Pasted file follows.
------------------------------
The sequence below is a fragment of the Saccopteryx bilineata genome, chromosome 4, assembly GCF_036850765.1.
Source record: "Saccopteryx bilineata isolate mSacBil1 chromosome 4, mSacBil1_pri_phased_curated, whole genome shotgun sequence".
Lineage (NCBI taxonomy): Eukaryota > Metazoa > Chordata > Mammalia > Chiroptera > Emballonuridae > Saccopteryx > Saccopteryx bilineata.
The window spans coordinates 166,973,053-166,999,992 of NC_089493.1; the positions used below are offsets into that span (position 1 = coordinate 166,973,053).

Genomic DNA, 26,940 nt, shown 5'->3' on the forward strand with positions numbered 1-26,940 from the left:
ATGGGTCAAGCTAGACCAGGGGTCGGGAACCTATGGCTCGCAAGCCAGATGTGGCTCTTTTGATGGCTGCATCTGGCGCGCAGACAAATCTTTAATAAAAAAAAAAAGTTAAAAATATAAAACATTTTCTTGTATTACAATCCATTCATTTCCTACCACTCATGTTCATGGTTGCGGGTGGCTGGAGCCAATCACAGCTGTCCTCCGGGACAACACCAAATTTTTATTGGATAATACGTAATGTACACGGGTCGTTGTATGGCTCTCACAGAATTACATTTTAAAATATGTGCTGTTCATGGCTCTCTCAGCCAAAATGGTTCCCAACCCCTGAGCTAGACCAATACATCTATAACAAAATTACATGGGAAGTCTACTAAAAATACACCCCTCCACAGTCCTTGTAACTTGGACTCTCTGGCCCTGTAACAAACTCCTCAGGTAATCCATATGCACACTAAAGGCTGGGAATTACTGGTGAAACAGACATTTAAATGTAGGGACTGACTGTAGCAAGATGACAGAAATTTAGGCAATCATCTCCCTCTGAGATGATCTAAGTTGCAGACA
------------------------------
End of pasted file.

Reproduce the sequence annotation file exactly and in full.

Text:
The sequence below is a fragment of the Saccopteryx bilineata genome, chromosome 4, assembly GCF_036850765.1.
Source record: "Saccopteryx bilineata isolate mSacBil1 chromosome 4, mSacBil1_pri_phased_curated, whole genome shotgun sequence".
Lineage (NCBI taxonomy): Eukaryota > Metazoa > Chordata > Mammalia > Chiroptera > Emballonuridae > Saccopteryx > Saccopteryx bilineata.
The window spans coordinates 166,973,053-166,999,992 of NC_089493.1; the positions used below are offsets into that span (position 1 = coordinate 166,973,053).

Genomic DNA, 26,940 nt, shown 5'->3' on the forward strand with positions numbered 1-26,940 from the left:
ATGGGTCAAGCTAGACCAGGGGTCGGGAACCTATGGCTCGCAAGCCAGATGTGGCTCTTTTGATGGCTGCATCTGGCGCGCAGACAAATCTTTAATAAAAAAAAAAAGTTAAAAATATAAAACATTTTCTTGTATTACAATCCATTCATTTCCTACCACTCATGTTCATGGTTGCGGGTGGCTGGAGCCAATCACAGCTGTCCTCCGGGACAACACCAAATTTTTATTGGATAATACGTAATGTACACGGGTCGTTGTATGGCTCTCACAGAATTACATTTTAAAATATGTGCTGTTCATGGCTCTCTCAGCCAAAATGGTTCCCAACCCCTGAGCTAGACCAATACATCTATAACAAAATTACATGGGAAGTCTACTAAAAATACACCCCTCCACAGTCCTTGTAACTTGGACTCTCTGGCCCTGTAACAAACTCCTCAGGTAATCCATATGCACACTAAAGGCTGGGAATTACTGGTGAAACAGACATTTAAATGTAGGGACTGACTGTAGCAAGATGACAGAAATTTAGGCAATCATCTCCCTCTGAGATGATCTAAGTTGCAGACA